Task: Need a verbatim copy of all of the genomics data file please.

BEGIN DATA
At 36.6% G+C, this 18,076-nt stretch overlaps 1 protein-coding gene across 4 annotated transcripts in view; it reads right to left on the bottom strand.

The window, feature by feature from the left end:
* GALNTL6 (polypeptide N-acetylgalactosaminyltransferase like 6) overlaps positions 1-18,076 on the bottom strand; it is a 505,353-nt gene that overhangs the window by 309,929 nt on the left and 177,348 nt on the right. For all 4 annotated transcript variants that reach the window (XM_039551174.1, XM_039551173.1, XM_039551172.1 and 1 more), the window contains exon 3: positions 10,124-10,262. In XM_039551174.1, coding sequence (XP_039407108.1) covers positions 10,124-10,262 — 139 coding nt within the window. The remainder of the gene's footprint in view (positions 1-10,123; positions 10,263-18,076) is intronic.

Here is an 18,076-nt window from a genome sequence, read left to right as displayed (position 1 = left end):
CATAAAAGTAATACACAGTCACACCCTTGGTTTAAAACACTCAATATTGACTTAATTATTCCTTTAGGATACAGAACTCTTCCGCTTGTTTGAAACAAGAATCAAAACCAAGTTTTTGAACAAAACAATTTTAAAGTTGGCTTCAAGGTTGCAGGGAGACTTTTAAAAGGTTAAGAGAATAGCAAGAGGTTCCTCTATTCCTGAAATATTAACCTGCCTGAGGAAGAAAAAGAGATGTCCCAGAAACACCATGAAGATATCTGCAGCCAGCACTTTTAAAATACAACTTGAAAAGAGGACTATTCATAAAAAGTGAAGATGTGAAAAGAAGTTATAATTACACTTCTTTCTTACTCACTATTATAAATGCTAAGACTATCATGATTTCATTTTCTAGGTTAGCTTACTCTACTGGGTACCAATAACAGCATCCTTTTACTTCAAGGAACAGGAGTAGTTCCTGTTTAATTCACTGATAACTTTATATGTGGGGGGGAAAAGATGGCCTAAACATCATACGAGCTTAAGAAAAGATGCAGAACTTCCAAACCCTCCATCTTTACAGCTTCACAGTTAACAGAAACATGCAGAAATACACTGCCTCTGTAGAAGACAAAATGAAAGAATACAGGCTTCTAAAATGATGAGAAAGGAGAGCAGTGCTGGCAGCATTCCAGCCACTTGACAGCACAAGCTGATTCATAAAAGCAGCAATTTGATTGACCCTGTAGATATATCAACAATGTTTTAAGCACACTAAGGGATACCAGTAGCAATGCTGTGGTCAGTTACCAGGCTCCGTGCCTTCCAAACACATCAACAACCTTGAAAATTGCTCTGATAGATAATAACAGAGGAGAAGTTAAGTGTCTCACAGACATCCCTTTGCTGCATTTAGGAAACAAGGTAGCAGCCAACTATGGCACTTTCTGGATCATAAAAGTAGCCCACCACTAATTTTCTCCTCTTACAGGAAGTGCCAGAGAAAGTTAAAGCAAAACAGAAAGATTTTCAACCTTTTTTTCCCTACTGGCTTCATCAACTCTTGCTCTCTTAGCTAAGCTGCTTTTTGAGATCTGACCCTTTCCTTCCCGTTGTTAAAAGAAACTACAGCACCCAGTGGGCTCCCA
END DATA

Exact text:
At 36.6% G+C, this 18,076-nt stretch overlaps 1 protein-coding gene across 4 annotated transcripts in view; it reads right to left on the bottom strand.

The window, feature by feature from the left end:
* GALNTL6 (polypeptide N-acetylgalactosaminyltransferase like 6) overlaps positions 1-18,076 on the bottom strand; it is a 505,353-nt gene that overhangs the window by 309,929 nt on the left and 177,348 nt on the right. For all 4 annotated transcript variants that reach the window (XM_039551174.1, XM_039551173.1, XM_039551172.1 and 1 more), the window contains exon 3: positions 10,124-10,262. In XM_039551174.1, coding sequence (XP_039407108.1) covers positions 10,124-10,262 — 139 coding nt within the window. The remainder of the gene's footprint in view (positions 1-10,123; positions 10,263-18,076) is intronic.

Here is an 18,076-nt window from a genome sequence, read left to right as displayed (position 1 = left end):
CATAAAAGTAATACACAGTCACACCCTTGGTTTAAAACACTCAATATTGACTTAATTATTCCTTTAGGATACAGAACTCTTCCGCTTGTTTGAAACAAGAATCAAAACCAAGTTTTTGAACAAAACAATTTTAAAGTTGGCTTCAAGGTTGCAGGGAGACTTTTAAAAGGTTAAGAGAATAGCAAGAGGTTCCTCTATTCCTGAAATATTAACCTGCCTGAGGAAGAAAAAGAGATGTCCCAGAAACACCATGAAGATATCTGCAGCCAGCACTTTTAAAATACAACTTGAAAAGAGGACTATTCATAAAAAGTGAAGATGTGAAAAGAAGTTATAATTACACTTCTTTCTTACTCACTATTATAAATGCTAAGACTATCATGATTTCATTTTCTAGGTTAGCTTACTCTACTGGGTACCAATAACAGCATCCTTTTACTTCAAGGAACAGGAGTAGTTCCTGTTTAATTCACTGATAACTTTATATGTGGGGGGGAAAAGATGGCCTAAACATCATACGAGCTTAAGAAAAGATGCAGAACTTCCAAACCCTCCATCTTTACAGCTTCACAGTTAACAGAAACATGCAGAAATACACTGCCTCTGTAGAAGACAAAATGAAAGAATACAGGCTTCTAAAATGATGAGAAAGGAGAGCAGTGCTGGCAGCATTCCAGCCACTTGACAGCACAAGCTGATTCATAAAAGCAGCAATTTGATTGACCCTGTAGATATATCAACAATGTTTTAAGCACACTAAGGGATACCAGTAGCAATGCTGTGGTCAGTTACCAGGCTCCGTGCCTTCCAAACACATCAACAACCTTGAAAATTGCTCTGATAGATAATAACAGAGGAGAAGTTAAGTGTCTCACAGACATCCCTTTGCTGCATTTAGGAAACAAGGTAGCAGCCAACTATGGCACTTTCTGGATCATAAAAGTAGCCCACCACTAATTTTCTCCTCTTACAGGAAGTGCCAGAGAAAGTTAAAGCAAAACAGAAAGATTTTCAACCTTTTTTTCCCTACTGGCTTCATCAACTCTTGCTCTCTTAGCTAAGCTGCTTTTTGAGATCTGACCCTTTCCTTCCCGTTGTTAAAAGAAACTACAGCACCCAGTGGGCTCCCA